In my last post, we looked at both Yochanan’s and Luke’s reporting on this topic, while the emissaries were still in the Upper Room. In Part 2, we will look at substantially the same conversation between Kefa (and the other emissaries) while they are on the Mount of Olives later that evening, as reported by Mattityahu and Mark.
30 After singing the Hallel, they went out to the Mount of Olives. 31 Yeshua then said to them, “Tonight, you will all lose faith in Me, as the Tanakh says, ‘I will strike the shepherd dead, and the sheep of the flock will be scattered.’ 32 But after I have been raised, I will go ahead of you into the Galil.” 33 “I will never lose faith in you,” Kefa answered, “even if everyone else does.” 34 Yeshua said to him, “Yes! I tell you that tonight before the rooster crows, you will disown me three times!” 35 “Even if I must die with you,” Kefa replied, “I will never disown you!” And all the talmidim said the same thing. ~ Matthew 26:30-35 (CJB)
Jewish tradition suggests that after the meal, it was customary for two groups of worshippers to alternate singing verses of the psalms from the Hallel, which consisted of Psalms 113-118. The walk to the Mount of Olives took at least fifteen minutes.
Many Jews regarded Zechariah 13:7, which Yeshua refers to in verse 31, as a prophecy about Messiah. Yeshua’s quote implied that the Father Himself would strike Him. Although His crucifixion involved the conspiracy of religious leaders, Roman officials, and the betrayal of a friend, Yeshua viewed His death ultimately as the fulfillment of God’s righteous plan.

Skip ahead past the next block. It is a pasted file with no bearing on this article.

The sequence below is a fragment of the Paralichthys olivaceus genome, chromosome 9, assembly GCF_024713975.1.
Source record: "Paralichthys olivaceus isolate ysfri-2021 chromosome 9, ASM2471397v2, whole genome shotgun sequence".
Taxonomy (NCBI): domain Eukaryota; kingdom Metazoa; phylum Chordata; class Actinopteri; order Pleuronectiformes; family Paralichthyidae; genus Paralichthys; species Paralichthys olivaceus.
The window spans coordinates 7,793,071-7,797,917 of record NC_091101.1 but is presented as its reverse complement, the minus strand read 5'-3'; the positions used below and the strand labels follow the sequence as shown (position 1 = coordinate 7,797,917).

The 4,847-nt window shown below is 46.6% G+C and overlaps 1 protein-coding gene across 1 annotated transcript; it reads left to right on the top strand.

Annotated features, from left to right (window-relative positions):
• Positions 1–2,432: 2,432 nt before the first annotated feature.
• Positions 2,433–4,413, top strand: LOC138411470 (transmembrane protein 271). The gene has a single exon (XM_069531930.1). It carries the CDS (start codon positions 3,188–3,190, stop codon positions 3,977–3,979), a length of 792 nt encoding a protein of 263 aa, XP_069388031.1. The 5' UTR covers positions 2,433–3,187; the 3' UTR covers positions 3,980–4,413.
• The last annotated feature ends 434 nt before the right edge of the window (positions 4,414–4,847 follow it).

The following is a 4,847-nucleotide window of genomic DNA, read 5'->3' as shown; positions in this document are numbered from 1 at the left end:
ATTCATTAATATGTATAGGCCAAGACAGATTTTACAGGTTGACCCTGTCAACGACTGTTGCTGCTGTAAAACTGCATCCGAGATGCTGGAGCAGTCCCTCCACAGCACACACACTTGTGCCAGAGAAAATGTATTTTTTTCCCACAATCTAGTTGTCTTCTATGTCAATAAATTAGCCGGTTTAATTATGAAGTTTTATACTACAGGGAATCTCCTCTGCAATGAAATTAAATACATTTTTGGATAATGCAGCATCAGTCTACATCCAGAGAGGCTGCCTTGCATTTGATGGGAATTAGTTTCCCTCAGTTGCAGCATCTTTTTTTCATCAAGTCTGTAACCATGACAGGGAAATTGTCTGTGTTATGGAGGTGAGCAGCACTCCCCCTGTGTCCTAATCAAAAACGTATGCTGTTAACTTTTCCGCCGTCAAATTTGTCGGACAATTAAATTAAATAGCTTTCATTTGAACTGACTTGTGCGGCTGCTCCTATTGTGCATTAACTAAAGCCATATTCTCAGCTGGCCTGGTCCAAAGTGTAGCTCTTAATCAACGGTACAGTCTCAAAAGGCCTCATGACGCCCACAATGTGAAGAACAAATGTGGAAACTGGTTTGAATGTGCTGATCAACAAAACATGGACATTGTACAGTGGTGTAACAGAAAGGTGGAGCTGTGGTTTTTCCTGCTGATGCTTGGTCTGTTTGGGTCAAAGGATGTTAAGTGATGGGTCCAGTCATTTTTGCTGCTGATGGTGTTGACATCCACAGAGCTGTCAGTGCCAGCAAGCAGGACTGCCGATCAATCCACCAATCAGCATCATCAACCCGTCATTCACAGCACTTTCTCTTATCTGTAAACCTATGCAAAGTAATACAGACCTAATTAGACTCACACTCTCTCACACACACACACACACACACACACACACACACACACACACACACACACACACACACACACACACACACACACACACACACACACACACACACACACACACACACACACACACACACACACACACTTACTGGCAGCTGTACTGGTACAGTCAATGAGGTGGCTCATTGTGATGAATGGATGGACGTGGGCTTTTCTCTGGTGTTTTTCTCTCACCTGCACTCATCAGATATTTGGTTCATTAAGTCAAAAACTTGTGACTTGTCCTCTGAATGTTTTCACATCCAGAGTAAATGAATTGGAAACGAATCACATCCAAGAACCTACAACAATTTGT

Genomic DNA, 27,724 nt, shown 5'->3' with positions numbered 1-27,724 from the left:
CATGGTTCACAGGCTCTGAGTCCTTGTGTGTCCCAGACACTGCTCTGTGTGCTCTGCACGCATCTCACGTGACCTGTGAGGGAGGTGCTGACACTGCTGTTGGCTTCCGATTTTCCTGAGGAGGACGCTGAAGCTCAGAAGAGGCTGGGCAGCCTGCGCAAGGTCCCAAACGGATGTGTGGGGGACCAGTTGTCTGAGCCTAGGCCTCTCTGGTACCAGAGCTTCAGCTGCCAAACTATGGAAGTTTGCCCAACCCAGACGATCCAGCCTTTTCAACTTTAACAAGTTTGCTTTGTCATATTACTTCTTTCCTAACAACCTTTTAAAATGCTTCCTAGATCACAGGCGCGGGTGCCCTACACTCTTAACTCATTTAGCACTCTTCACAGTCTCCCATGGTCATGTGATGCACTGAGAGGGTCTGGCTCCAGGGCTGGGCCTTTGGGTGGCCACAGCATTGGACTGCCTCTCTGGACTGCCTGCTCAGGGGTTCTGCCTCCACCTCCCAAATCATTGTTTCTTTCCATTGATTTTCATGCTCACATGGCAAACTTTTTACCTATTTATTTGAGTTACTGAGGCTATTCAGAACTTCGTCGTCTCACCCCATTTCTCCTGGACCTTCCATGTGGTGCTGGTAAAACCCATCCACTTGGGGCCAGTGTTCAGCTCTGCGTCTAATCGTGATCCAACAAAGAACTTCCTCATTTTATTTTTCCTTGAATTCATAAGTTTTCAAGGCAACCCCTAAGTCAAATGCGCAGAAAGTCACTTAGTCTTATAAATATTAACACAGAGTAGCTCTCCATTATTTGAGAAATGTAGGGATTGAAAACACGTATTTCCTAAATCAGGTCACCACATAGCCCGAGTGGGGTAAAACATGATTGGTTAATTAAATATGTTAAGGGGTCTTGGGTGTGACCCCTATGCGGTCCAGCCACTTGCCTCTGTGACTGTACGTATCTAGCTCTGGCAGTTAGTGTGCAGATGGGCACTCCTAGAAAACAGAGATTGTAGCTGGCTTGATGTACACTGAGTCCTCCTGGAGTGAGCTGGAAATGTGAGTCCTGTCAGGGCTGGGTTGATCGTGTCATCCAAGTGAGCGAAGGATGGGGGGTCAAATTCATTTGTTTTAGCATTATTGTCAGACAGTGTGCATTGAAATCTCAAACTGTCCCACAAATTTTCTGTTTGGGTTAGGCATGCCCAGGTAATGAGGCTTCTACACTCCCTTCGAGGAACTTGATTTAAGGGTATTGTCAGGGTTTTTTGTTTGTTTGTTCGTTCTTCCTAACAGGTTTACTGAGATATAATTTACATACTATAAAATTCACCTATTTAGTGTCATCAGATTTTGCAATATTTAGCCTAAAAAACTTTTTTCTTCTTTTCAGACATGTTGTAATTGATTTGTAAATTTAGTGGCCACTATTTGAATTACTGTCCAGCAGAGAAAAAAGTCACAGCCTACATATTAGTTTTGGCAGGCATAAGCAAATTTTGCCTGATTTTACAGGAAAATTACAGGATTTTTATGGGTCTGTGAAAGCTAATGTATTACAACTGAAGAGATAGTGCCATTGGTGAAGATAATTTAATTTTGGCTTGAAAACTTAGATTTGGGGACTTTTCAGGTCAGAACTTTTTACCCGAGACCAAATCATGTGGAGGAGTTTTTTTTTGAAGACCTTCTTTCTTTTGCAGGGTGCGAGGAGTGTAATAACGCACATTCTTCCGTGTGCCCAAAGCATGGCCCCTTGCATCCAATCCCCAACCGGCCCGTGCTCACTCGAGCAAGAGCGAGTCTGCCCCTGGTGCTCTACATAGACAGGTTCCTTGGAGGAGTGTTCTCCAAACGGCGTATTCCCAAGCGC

(See Part 1 for a discussion on the rooster crowing.)
29 Kefa said to Him, “Even if everyone else loses faith in you, I won’t.” 30 Yeshua replied, “Yes! I tell you that this very night before the rooster crows twice, you will disown me three times!” 31 But Kefa kept insisting, “Even if I must die with you, I will never disown you!” And they all said the same thing. ~ Mark 14:29-31 (CJB)
Quick-tongued Kefa declared his steadfastness, but Yeshua infallibly foreknew that Kefa would cower in the face of opposition. But Yeshua informed Kefa that not only would he fall away like the rest, he would also disown Him three times that very night. Though his motives may have been good, Kefa was not as spiritual as he thought he was. His pride and spiritual weakness would give HaSatan something to take advantage of. When we pridefully exalt our abilities and fail to depend on God, we become bait for the evil one.
While the accounts of the four Gospel writers are somewhat different, I do not view any differently as I would listening to four different witnesses describe the accident that they observed on the corner of Faith and Main Street. Not to mention that Luke was actually not a witness himself.
In my next post, Yeshua asks Kefa, Ya’akov, and Yochanan to accompany Him to the Garden of Gethsemane.
When I hear someone say, “I would never do that,” I know its time to pray.
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